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But do you know why?


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Most people know that it is a federal crime to deface, mar or otherwise alter US currency.

But do you know why this law was passed?

 

In 1883 a deaf man by the name of Joshua Tatum noticed that the Roman numeral V on the US five cent coin did not specify cents, dollars or pfennigs or any other amount.

So Tatum hired a jeweler to plate several thousand coins with gold and mill the edges so that they looked like five-dollar pieces.

Then, and this is an important part, so pay attention, Tatum went from store to store making 5 cent purchases with his gold plated nickles.

When the shop keeper handed him $4.95 in change, Tatum accepted it without saying a word.

Before long Tatum had amassed a fortune, $4.95 at a time, not to mention a huge amount of nickle goods.

 

But as the saying goes, all good things must come to an end and so it was for Joshua Tatum and his gold plated nickles.

He was arrested and stood trial.

Angry merchant after angry merchant came to the trial to testify and point an accusing finger at Joshua Tatum as the man who had bilked them out of money.

Sounds like an open and shut case of counterfeiting doesn't it.

Well not so fast my "jump to conclusions" friends.

Joshua Tatum was found not guilty.

His defense?

 

He had never purchased anything over 5 cents, the amount that the coin was actually worth.

As for the extra $4.95 that the shop keepers had given him in change?

Well, he had never asked for any change, had he?

So Joshua Tatum went free to spend his money and presumably open the first 5 cent store.

 

As for the federal government, they decided that from then on, no one else would be able to get away with this type of crime and so it became a federal law to deface, mar or otherwise alter US currency.

 

As the man used to say, now you know the rest of the story.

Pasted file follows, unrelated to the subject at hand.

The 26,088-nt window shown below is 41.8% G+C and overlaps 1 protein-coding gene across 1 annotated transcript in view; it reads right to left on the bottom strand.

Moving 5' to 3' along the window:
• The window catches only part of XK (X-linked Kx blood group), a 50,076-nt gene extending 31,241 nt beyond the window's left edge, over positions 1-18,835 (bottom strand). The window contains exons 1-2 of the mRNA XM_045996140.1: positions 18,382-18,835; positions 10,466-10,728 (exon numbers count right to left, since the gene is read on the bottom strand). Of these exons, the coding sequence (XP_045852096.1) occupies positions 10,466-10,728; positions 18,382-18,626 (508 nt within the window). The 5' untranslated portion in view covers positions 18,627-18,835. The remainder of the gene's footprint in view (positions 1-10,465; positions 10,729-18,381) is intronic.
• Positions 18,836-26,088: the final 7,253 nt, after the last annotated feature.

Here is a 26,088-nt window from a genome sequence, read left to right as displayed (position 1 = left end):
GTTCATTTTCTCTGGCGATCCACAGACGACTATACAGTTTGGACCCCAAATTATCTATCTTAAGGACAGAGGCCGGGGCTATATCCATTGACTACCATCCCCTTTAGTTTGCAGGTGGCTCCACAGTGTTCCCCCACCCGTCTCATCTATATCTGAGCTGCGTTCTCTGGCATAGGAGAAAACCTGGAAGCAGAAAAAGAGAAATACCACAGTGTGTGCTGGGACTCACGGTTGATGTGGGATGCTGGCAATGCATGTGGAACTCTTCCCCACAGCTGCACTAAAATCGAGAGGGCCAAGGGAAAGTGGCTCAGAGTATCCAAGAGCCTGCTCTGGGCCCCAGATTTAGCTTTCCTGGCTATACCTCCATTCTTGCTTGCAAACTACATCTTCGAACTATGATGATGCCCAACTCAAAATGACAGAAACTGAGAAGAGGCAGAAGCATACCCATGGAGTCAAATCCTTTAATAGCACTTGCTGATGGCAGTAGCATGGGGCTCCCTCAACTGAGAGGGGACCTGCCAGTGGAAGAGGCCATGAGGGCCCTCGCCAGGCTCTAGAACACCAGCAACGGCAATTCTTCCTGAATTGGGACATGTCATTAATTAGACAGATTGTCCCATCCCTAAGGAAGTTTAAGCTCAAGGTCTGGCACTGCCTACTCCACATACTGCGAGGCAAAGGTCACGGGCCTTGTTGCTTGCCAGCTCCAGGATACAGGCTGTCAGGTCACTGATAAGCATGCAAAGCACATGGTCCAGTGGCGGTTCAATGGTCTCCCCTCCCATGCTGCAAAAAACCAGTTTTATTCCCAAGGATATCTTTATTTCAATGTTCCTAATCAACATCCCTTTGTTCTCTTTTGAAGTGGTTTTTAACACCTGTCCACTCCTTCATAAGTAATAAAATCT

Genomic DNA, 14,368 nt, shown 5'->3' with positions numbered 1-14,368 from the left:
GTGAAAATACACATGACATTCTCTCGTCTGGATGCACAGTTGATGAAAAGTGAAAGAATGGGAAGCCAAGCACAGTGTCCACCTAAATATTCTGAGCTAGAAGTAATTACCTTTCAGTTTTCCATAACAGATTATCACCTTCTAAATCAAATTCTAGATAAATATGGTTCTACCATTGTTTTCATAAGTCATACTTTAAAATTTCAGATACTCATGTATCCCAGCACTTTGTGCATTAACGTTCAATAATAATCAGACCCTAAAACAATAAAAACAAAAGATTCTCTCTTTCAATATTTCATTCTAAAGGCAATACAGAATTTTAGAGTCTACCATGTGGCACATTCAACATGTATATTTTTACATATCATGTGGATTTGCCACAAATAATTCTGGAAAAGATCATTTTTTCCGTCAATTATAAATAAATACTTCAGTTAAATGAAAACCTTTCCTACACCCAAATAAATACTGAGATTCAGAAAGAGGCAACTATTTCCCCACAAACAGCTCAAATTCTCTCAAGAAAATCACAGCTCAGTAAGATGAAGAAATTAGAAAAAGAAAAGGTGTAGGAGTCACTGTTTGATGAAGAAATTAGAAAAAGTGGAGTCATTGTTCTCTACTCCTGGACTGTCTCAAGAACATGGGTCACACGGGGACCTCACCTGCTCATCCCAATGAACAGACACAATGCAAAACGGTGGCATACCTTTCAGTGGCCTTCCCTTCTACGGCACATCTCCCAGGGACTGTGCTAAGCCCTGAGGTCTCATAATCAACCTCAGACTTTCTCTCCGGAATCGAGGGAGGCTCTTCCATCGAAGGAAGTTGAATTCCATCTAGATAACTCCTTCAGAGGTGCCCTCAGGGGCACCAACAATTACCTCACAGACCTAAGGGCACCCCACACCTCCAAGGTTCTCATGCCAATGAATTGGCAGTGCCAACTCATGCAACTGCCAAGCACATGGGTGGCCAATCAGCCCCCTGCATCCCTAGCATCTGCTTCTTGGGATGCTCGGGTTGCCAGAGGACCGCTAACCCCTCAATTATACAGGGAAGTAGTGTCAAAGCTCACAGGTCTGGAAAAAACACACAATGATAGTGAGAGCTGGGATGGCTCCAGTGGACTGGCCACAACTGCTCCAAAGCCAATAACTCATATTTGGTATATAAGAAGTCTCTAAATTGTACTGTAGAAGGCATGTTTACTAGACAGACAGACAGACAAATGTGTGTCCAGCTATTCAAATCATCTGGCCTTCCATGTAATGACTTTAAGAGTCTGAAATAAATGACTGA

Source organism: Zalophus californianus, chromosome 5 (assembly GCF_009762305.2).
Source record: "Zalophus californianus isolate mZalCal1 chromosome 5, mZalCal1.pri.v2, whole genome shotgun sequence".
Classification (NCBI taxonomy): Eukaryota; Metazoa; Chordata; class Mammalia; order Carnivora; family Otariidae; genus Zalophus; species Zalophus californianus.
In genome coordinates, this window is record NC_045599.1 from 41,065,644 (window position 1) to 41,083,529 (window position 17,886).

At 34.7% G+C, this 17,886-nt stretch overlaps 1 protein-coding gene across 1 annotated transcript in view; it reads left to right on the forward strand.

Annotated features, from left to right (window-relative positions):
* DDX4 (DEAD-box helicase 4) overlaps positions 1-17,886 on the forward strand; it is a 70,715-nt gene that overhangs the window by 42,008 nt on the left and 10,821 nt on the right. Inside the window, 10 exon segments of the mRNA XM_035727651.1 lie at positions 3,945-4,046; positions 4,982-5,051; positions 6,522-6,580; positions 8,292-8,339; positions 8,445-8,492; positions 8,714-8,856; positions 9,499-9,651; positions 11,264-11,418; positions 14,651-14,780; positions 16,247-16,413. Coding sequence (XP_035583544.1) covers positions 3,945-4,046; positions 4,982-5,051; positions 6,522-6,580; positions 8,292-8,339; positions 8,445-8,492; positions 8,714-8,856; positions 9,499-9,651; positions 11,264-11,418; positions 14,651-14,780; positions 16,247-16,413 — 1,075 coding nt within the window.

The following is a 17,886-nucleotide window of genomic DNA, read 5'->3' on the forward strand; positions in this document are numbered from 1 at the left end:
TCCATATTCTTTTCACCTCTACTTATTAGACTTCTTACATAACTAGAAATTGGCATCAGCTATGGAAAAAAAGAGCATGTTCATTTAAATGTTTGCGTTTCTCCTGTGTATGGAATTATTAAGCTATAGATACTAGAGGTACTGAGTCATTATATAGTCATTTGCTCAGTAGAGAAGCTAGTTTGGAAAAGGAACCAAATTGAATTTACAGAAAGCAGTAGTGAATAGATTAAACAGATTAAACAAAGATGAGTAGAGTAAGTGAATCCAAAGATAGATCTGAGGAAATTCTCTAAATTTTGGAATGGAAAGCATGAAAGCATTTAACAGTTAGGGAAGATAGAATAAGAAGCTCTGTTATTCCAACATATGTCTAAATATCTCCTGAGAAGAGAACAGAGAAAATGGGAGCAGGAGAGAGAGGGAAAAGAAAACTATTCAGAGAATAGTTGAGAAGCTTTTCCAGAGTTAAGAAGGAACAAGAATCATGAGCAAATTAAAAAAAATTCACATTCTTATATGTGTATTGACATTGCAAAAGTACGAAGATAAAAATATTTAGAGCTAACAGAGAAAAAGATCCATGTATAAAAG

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Is the story possible? maybe

 

But odds are, the story was manufactured in the late 1960s. There are no newspaper articles from the late 1800s involving fake nickels or a josh tatum. The story first appears in 1968

 

People in the coin collecting business think it is just folklore:

http://www.coinbooks.org/esylum_v10n08a15.html

 

"there were only four Joshua Tatums in the 1880 U. S. federal census, and none of them was a deaf mute! I suspect his story most likely originated in the 1960s in reaction to the Secret Service's recently adopted policy of confiscating "racketeer nickels" from irate coin collectors"

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Is the story possible? maybe

 

But odds are, the story was manufactured in the late 1960s. There are no newspaper articles from the late 1800s involving fake nickels or a josh tatum. The story first appears in 1968

 

People in the coin collecting business think it is just folklore:

http://www.coinbooks.org/esylum_v10n08a15.html

 

"there were only four Joshua Tatums in the 1880 U. S. federal census, and none of them was a deaf mute! I suspect his story most likely originated in the 1960s in reaction to the Secret Service's recently adopted policy of confiscating "racketeer nickels" from irate coin collectors"

 

That is from one persons research.

There are many articles in the coin industry and in books on crime and criminals, that say it did happen.

Here is an example from US Coin Values.

 

http://www.us-coin-values-advisor.com/Liberty-Nickel-key-dates.html

 

Either way, it is a fact the V nickel was passed off as a $5 gold piece by some people during those times, so who knows, maybe old Josh did exist.

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